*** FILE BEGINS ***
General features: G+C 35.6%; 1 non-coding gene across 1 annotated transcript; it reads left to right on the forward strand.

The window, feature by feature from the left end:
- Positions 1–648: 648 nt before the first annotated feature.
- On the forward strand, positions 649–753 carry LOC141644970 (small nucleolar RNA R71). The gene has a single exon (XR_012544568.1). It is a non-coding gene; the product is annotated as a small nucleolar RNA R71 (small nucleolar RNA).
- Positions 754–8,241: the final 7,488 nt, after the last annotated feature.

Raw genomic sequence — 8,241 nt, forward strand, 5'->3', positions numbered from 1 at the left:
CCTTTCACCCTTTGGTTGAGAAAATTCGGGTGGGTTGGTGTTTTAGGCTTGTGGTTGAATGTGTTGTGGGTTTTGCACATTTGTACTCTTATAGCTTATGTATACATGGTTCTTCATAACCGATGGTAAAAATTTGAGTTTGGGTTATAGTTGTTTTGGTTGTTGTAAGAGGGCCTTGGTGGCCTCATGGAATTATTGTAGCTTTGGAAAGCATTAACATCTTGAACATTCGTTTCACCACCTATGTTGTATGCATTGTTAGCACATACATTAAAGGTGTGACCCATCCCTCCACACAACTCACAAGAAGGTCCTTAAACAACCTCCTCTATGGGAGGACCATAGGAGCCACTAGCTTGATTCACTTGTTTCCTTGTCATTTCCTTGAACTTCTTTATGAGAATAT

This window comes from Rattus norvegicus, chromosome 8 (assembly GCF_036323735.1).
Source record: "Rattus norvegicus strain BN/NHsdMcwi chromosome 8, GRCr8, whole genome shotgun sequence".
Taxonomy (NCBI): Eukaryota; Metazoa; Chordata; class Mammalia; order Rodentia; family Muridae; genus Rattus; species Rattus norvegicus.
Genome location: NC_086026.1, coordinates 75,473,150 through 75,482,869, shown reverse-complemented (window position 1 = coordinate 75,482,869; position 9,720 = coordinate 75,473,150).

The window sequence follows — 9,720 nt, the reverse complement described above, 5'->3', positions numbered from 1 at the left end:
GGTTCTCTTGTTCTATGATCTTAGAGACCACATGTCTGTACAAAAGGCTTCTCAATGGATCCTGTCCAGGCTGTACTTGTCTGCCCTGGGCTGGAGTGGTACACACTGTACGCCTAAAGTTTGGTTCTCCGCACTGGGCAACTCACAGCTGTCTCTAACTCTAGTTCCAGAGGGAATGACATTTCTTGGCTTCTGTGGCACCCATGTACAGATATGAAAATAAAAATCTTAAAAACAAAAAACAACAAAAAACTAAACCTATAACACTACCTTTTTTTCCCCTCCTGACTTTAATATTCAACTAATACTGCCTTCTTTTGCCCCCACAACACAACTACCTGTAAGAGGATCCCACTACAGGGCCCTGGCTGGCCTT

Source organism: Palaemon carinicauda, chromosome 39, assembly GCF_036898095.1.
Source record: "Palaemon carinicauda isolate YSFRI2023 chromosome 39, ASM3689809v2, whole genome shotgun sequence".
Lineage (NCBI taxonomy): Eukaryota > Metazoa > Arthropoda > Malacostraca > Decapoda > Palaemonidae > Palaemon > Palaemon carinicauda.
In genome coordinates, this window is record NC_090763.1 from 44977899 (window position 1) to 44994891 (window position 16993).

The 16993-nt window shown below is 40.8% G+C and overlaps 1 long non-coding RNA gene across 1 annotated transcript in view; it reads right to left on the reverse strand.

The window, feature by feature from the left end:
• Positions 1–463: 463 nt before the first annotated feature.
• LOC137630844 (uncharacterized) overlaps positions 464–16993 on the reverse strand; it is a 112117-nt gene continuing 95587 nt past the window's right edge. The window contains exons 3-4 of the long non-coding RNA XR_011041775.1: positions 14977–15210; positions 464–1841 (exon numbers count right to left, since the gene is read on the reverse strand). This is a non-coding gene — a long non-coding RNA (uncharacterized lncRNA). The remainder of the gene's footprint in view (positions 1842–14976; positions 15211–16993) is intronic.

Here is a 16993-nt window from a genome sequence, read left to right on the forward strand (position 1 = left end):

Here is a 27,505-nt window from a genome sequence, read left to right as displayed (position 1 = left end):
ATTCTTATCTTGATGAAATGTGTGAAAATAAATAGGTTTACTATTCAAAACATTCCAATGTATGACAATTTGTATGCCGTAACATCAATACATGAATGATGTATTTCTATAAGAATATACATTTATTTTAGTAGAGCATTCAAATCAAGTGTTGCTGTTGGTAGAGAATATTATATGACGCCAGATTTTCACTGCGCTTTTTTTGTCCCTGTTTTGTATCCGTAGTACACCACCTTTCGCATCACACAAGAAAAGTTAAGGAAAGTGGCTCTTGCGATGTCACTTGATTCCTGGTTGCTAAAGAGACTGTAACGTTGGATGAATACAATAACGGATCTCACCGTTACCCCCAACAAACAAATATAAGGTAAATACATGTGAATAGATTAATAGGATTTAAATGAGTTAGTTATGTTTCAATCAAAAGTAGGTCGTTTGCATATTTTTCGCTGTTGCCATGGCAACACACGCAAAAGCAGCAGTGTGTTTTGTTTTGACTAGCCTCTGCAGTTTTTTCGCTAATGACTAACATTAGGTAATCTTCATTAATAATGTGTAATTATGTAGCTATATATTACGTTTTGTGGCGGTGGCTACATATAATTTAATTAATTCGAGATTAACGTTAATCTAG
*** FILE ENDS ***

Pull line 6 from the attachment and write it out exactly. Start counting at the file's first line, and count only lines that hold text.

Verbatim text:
Raw genomic sequence — 8,241 nt, forward strand, 5'->3', positions numbered from 1 at the left: